Smooth Jazz Artists Biography

Biography

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Duncan Millar grew up near London and played the piano from an early age. Although he studied classically his great passion was jazz and in particular jazz pianists such as Bill Evans, Oscar Peterson, Herbie Hancock and Chick Corea. After playing jazz in small groups at college and on the local scene he pursued this interest by moving to Boston, Mass., where for two years he studied jazz piano and arranging and also film-scoring at Berklee College.

Returning eventually to the UK music scene he worked as a session keyboard player, in particular with artists such as soul-singer Geno Washington and others on Paul Weller’s Respond label. This growing involvement in the UK pop scene led to Duncan forming a vocal/keyboards pop-duo called Blue Mercedes in the late-eighties, and signing to MCA Records. The group’s greatest success was a number-one Billboard dance-chart hit for five weeks, which also did well in the UK national pop-chart.

Later, Duncan moved into pure dance music with a string of club hits, produced and written by him but released under different artist names, including Exoterix which had UK chart hits on Positiva and Union/Virgin Records. He also continued duties as a session-keyboardist with a number of dance-oriented producers including Frankie Foncett and Paul Gotel, and his playing can be heard on releases by Larry Heard, Monie Love and Nu Colours. Projects as producer and co-producer came along as well, with tracks for Diana Brown and Roberts Owens, among others.

Duncan’s interest in the jazz/acid-jazz sphere continued to be strong, however, and he wrote and produced a single, mixing samples and beats with live playing under the name “A-One”. The track, called “West By South West”, was released by WOW Records in Notting Hill, and became a hit on the acid-jazz club scene in London, also winning single-of the-week accolades in the music-press.

Other tracks evolved over time and A-One eventually moved from WOW to Indochina Records, finally releasing an album called “Free Association”. Tracks from the album were also included on U.S. compilation albums, including several from labels such as Instinct, NYC, and Moonshine, LA, and also on the UK Streetjazz series.

This led to Duncan signing a solo album deal with Instinct Records, NYC, and his album-release Dream Your Dream in August 1998. The album-single “Little Ray Of Sunshine” made it into the U.S. Smooth Jazz Charts and the title-track “Dream Your Dream” was also heavily play-listed on Jazz FM in the UK, along with other tracks. As a result of this album, Duncan also received a nomination as Best UK Jazz Act in the prestigious MOBO music-industry awards held in London’s Royal Albert Hall.

Duncan released a second album, Good To Go, on Instinct in June 2001, with several tracks also receiving steady air-play and continuing to do so. His tracks also appeared on the majority of numerous Instinct smooth-jazz compilations such as Smooth Jazz Radio Hits, The Best of Smooth Jazz Blues and Bossa Brava Caliente. Passion Jazz Records in London also released a compilation, Comin’ Thru’, of tracks from both albums in March 2002, and Duncan played a number of UK gigs to support this, including at the Jazz Café, London.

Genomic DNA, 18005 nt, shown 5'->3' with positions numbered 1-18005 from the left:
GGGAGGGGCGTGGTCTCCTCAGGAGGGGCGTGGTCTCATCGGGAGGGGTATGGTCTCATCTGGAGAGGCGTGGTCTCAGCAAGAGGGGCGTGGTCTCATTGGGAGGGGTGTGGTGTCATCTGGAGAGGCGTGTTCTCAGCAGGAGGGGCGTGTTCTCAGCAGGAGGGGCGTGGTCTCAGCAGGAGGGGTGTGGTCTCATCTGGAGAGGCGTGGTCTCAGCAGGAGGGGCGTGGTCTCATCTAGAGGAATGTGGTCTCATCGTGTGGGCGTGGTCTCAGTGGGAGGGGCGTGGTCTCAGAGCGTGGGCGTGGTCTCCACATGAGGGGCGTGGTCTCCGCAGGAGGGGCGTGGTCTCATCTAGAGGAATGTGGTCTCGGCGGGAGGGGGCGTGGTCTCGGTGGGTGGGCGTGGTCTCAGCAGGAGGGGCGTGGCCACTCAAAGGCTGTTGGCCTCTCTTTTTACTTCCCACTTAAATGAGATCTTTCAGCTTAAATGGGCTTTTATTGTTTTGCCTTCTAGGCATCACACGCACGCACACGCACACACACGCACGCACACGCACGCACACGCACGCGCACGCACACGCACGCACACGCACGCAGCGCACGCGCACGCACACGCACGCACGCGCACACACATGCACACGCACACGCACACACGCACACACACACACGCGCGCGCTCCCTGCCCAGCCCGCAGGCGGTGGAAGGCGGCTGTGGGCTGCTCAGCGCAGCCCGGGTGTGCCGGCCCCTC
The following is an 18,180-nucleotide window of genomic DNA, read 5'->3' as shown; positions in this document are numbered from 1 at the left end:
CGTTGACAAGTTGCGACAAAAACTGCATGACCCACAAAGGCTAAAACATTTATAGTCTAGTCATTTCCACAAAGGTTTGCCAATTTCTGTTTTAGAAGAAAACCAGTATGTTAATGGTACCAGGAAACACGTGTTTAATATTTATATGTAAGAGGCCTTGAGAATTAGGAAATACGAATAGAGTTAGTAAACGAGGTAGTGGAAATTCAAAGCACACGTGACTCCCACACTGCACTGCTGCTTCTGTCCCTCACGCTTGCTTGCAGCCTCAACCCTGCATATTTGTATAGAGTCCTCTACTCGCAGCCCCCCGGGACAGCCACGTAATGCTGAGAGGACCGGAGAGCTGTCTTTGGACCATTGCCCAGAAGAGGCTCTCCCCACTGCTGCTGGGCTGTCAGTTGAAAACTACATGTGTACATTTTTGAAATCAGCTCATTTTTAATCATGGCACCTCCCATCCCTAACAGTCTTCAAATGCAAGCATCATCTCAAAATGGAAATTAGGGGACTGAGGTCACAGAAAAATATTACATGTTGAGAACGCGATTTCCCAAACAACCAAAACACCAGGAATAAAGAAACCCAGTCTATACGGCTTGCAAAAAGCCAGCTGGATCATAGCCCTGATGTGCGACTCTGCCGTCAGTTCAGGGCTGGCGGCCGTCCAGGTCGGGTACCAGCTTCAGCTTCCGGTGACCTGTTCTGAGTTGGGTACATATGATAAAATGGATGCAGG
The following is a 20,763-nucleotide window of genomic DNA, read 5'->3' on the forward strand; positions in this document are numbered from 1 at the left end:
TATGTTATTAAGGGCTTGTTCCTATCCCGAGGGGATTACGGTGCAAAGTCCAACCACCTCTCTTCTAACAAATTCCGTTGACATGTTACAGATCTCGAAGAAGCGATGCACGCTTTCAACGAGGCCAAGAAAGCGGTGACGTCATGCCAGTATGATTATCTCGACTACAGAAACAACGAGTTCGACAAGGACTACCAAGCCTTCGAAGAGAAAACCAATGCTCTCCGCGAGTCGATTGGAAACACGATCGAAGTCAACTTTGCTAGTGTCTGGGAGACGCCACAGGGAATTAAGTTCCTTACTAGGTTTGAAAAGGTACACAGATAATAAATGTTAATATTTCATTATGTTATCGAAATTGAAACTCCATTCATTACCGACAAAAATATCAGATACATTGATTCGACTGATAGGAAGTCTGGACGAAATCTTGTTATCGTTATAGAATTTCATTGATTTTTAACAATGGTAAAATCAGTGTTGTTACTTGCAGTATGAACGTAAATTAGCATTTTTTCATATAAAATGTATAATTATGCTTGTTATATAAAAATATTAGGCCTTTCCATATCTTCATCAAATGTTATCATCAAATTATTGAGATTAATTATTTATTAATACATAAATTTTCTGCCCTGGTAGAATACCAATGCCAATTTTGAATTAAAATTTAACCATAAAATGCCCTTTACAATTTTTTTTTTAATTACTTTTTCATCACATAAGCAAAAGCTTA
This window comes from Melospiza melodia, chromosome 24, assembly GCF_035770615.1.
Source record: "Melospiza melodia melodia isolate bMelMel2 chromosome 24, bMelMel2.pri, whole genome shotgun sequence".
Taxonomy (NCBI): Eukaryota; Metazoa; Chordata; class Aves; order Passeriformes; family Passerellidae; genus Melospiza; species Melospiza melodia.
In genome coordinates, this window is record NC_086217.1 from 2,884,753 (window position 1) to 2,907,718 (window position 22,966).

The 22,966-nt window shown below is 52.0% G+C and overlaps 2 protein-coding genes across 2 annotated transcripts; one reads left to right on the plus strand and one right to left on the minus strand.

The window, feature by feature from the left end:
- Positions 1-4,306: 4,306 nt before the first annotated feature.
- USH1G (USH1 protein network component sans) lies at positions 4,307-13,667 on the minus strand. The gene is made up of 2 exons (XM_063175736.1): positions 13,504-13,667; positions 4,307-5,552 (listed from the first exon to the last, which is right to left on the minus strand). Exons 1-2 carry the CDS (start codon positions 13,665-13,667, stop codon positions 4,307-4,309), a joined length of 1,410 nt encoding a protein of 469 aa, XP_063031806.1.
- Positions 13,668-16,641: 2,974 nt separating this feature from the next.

Now, after an over-long sabbatical, Duncan has re-emerged with a new album, “Fresh Air”. Fresh, because the piano-focused tracks reflect new-found musical influences. Also, because in a changed musical-world, Duncan has forged fresh ways of working, such as self-producing his album on new boutique label Warmday Records.

Duncan returns with ten enticing new tracks. Filled out by a full band comprising some of London’s leading jazz and funk musicians, including sax and trumpet, the keyboard-led melodies take you on a journey through a range of sensuous moods and grooves, ranging from funk to slow-samba to jazz-waltz.

6 thoughts on “Smooth Jazz Artists Biography”

  1. I still remember blue Mercedes, had the “rich and famous” cassette on in my car for months! Used to love the way you referenced other songs within your own. Also, that “would you like a knuckle sandwich” lyric was inspired!

    1. Thanks for message and comments Geoff, David was the lyricist in the band and I remember he was particularly proud of that line! I’ll try to remember to mention it to him next time I see him!

  2. I like many of your tracks. Have you used mostly studio musicians or are you pasting this together at your home studio? If the latter just wondering which audio programs you favor?
    Thank you.

    P.S.

    1. The answer is both Paul, I record myself and musicians mostly in my own studio, and occasionally at their studios. Logic is my main recording software. I used to do some sampling, if that’s what pasting means, a long time ago when that was popular, but haven’t done that recently. That was on some acid-jazz and dance tracks. Thanks for query!

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